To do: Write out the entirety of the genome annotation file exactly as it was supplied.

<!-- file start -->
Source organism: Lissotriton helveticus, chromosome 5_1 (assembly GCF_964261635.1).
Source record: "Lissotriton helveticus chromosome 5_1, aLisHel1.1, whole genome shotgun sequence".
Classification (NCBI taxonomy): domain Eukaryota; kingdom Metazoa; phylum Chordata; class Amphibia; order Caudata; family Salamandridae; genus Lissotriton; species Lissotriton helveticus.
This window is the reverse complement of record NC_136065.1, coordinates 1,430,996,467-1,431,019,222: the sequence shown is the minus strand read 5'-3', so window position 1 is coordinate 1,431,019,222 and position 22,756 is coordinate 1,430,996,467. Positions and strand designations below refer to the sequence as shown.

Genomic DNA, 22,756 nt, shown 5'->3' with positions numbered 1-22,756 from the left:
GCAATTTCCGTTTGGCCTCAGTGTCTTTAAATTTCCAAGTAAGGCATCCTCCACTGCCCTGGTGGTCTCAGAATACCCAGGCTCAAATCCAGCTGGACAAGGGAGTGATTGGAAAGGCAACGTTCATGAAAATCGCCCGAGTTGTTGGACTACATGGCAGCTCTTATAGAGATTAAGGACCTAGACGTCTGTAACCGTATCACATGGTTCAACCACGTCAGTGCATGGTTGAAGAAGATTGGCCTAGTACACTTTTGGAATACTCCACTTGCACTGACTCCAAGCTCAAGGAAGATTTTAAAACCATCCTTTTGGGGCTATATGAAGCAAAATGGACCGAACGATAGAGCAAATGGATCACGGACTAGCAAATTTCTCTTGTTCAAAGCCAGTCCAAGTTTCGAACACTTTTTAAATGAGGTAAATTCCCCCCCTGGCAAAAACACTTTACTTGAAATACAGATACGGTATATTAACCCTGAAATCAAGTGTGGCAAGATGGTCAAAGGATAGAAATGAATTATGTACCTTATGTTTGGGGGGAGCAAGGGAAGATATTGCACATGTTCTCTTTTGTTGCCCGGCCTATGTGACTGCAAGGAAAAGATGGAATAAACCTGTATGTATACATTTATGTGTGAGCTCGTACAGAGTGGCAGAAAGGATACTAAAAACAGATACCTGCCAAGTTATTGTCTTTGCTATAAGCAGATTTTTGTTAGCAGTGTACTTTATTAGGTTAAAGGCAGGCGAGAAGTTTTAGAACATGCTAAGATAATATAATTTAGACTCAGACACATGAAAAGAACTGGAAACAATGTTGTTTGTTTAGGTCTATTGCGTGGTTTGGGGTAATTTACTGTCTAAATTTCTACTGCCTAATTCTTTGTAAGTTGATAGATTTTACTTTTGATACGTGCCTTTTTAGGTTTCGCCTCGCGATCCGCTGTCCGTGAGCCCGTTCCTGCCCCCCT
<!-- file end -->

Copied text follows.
Source organism: Lissotriton helveticus, chromosome 5_1 (assembly GCF_964261635.1).
Source record: "Lissotriton helveticus chromosome 5_1, aLisHel1.1, whole genome shotgun sequence".
Classification (NCBI taxonomy): domain Eukaryota; kingdom Metazoa; phylum Chordata; class Amphibia; order Caudata; family Salamandridae; genus Lissotriton; species Lissotriton helveticus.
This window is the reverse complement of record NC_136065.1, coordinates 1,430,996,467-1,431,019,222: the sequence shown is the minus strand read 5'-3', so window position 1 is coordinate 1,431,019,222 and position 22,756 is coordinate 1,430,996,467. Positions and strand designations below refer to the sequence as shown.

Genomic DNA, 22,756 nt, shown 5'->3' with positions numbered 1-22,756 from the left:
GCAATTTCCGTTTGGCCTCAGTGTCTTTAAATTTCCAAGTAAGGCATCCTCCACTGCCCTGGTGGTCTCAGAATACCCAGGCTCAAATCCAGCTGGACAAGGGAGTGATTGGAAAGGCAACGTTCATGAAAATCGCCCGAGTTGTTGGACTACATGGCAGCTCTTATAGAGATTAAGGACCTAGACGTCTGTAACCGTATCACATGGTTCAACCACGTCAGTGCATGGTTGAAGAAGATTGGCCTAGTACACTTTTGGAATACTCCACTTGCACTGACTCCAAGCTCAAGGAAGATTTTAAAACCATCCTTTTGGGGCTATATGAAGCAAAATGGACCGAACGATAGAGCAAATGGATCACGGACTAGCAAATTTCTCTTGTTCAAAGCCAGTCCAAGTTTCGAACACTTTTTAAATGAGGTAAATTCCCCCCCTGGCAAAAACACTTTACTTGAAATACAGATACGGTATATTAACCCTGAAATCAAGTGTGGCAAGATGGTCAAAGGATAGAAATGAATTATGTACCTTATGTTTGGGGGGAGCAAGGGAAGATATTGCACATGTTCTCTTTTGTTGCCCGGCCTATGTGACTGCAAGGAAAAGATGGAATAAACCTGTATGTATACATTTATGTGTGAGCTCGTACAGAGTGGCAGAAAGGATACTAAAAACAGATACCTGCCAAGTTATTGTCTTTGCTATAAGCAGATTTTTGTTAGCAGTGTACTTTATTAGGTTAAAGGCAGGCGAGAAGTTTTAGAACATGCTAAGATAATATAATTTAGACTCAGACACATGAAAAGAACTGGAAACAATGTTGTTTGTTTAGGTCTATTGCGTGGTTTGGGGTAATTTACTGTCTAAATTTCTACTGCCTAATTCTTTGTAAGTTGATAGATTTTACTTTTGATACGTGCCTTTTTAGGTTTCGCCTCGCGATCCGCTGTCCGTGAGCCCGTTCCTGCCCCCCT